Pavel Kopřiva creates multi-medial objects and installations, while also working with photography and video art. His work is characterised by a conceptual approach. Kopřiva’s interest lies in various technologies and designs whose methods he shifts into a fine-art context. His objects and installations are derived from experience with a post-industrial and post-totalitarian society. He comments on social phenomena and events that he works into his work with an ironic distance. He is a master of fiction and mystification. The social aspects of Kopřiva’s work were already apparent in his first oeuvre – a land art work from 1992 which he himself claims to be influenced by artists such as Richard Long and Miloš Šejn. But in the background of this interest in nature stands Kopřiva’s experiences arising from his life in the North Bohemian coal areas - a region highly impacted by industrial exploitation. The erosiveness of the land is a source of a feeling of insecurity that permeates the artist's work. This feeling is already evident in the following work – in relativising installations of sorts: Electrical Fiction (1993), Gardening-Cultivating Fiction (1993), Logic as Fiction (1994). The very title of the word “fiction” indicates that it is a mystification of the viewer: “I examine systems and then disrupt and alter them and then serve them back to the viewer, who then examines from his normal perspectives, though something in them doesn't seem right to him. That's an interesting point for me, to share with him that not everything is brilliant. There can be lots of errors, especially when things are created sophisticatedly," says Kopřiva.
In his work Electrical Fiction Kopřiva demonstrated the installation of handmade electrical circuits that were plugged into false outlets. However, the viewer did not know this and the installation caused a threatening feeling. Only the enlightened viewer could know that the electrical circuits “had faults" and could not work. In his UFO project (1995) he again played with this type of mystification: He created a glass object that evoked the image of a flying saucer. Using a mobile crane he photographed this object (characterised by a NASA-like visual representation) and sent the picture to a newspaper. Kopřiva thus created an ironic take on ufology as a pseudo-scientific system.
He returned to extra-terrestrial civilisations later, in 2000 for instance, when he created the object Born 1947, which is a strangely mysterious object, paraphrasing the "extra-terrestrial" object found in a Nevada desert in 1947. A feeling of anxiety and mystification also permeates another project by Kopřiva, May Day (2001). Digital photography places us here in the position of a viewer – a visitor to a technically equipped room in which a kind of secret, mysterious research is taking place. Many of Kopřiva's project work with several media at once. His inter-media works include the Chameleon Skin installation (2004). He screened on a gallery wall made up of mirror fragments a transmitted on-line film recording of activity on the street right beyond the gallery wall, directly connecting the gallery and street space.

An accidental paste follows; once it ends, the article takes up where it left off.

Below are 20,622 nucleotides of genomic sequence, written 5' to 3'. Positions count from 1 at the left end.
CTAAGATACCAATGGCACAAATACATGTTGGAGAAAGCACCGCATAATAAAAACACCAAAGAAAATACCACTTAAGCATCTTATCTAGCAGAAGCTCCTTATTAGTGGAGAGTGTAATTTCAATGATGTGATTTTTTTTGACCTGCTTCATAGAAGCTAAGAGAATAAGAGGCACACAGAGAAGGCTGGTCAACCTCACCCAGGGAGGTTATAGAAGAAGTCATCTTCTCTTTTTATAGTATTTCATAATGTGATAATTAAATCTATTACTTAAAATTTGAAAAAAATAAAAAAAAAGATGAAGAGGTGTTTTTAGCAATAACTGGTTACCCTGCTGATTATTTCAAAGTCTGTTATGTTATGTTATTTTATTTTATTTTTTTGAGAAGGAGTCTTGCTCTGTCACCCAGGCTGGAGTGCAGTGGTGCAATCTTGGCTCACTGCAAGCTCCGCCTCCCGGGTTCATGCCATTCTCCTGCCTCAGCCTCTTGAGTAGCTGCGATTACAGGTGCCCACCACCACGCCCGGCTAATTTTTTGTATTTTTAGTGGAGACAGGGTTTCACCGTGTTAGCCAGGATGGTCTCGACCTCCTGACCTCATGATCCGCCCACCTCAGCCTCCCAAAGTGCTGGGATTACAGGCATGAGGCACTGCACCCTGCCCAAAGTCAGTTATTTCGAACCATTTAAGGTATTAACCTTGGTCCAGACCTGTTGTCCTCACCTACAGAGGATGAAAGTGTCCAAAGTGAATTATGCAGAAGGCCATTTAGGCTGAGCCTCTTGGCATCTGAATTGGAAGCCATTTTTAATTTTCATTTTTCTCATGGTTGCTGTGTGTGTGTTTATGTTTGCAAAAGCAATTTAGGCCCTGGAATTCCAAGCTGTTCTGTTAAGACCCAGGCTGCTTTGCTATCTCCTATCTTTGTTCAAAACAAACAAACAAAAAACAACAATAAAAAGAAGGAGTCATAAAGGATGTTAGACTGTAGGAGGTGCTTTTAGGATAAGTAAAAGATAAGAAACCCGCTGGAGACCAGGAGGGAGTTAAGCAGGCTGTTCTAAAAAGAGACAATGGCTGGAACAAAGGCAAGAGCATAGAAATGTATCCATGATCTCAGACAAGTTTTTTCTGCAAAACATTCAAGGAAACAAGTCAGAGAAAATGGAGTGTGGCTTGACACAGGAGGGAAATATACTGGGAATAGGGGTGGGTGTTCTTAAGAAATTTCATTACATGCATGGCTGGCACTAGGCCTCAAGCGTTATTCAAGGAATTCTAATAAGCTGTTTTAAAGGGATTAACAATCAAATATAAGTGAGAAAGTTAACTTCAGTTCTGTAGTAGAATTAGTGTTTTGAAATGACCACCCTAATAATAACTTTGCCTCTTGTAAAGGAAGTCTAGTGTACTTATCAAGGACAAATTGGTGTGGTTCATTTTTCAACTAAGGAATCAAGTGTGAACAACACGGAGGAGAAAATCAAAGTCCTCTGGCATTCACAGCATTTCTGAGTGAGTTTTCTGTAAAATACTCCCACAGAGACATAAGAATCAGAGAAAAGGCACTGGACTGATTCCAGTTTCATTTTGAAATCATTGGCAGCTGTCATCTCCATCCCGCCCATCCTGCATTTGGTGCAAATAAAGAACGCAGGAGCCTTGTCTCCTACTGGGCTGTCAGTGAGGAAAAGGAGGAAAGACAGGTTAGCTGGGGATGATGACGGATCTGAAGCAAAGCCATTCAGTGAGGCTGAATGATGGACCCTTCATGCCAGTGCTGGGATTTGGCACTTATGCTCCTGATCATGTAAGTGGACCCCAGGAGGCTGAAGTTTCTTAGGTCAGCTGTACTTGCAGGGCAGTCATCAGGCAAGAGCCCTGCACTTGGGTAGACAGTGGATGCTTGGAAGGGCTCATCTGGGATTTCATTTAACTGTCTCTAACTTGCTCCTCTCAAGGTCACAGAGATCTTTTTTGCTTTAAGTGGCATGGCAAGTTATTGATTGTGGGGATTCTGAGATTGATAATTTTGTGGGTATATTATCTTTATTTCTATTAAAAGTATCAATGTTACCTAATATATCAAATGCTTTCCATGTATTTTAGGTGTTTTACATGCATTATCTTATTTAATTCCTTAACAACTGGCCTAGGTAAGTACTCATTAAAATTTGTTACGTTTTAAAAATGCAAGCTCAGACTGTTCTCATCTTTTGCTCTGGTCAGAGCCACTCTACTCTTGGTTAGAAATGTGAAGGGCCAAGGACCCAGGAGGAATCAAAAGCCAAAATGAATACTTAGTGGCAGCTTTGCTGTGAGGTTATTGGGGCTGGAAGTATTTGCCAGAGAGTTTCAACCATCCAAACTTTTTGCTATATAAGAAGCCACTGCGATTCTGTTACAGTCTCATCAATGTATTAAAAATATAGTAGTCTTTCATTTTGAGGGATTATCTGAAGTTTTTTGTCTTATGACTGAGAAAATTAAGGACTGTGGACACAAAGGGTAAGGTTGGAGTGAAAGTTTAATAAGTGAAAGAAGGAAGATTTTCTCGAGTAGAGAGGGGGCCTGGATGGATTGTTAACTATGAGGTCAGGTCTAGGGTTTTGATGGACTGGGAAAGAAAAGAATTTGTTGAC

Other projects bring the viewer right into play. In the performance project Everybody Needs the Podium (2006), Kopřiva installed in the gallery an exact copy of a briefing room from the Pentagon (which we are familiar with from TV). The gallery’s visitors were invited to go up on the podium and be photographed in a situation that we're familiar with from the media. An interest in modern technology, science and research, whose findings he either directly applies to modern art or paraphrases them, is also characteristic of Kopřiva. A recent work utilising the most recent discoveries is High Voltage Image (2009). He worked on this with the nanofiber laboratories of the Technical University in Liberec. This is a cycle that makes use of a new scientific method for art: “It is a project in which the phenomenon of composing a nano-fiber structure depending on the conductivity of the substrate material and on the high voltage value”, said Kopřiva. The result is subtle abstract “pictures”, in which Kopřiva works with microscopic shots that he modifies and that aestheticise the most recent research attempts.
Fiction, mystification, dysfunction, sarcastic humour, ironic de-masking of social systems… these are words that can be used to characterise the work of Pavel Kopřiva. He likes commenting on and paraphrasing “mysteries”. He enjoys new technologies and questions of aesthetics and beauty. Many objects appear perfect, even "beautiful”. Is it a design or an object with a specific purpose? Hard to say. And that’s the very challenge that Pavel Kopřiva presents to the viewer.
Pavel Kopřiva, Hand Book. Texty: Michal koleček, Jaroslav Polanecký. Univerzita Jana Evangelisty Purkyně v Usti nad Labem, 2011.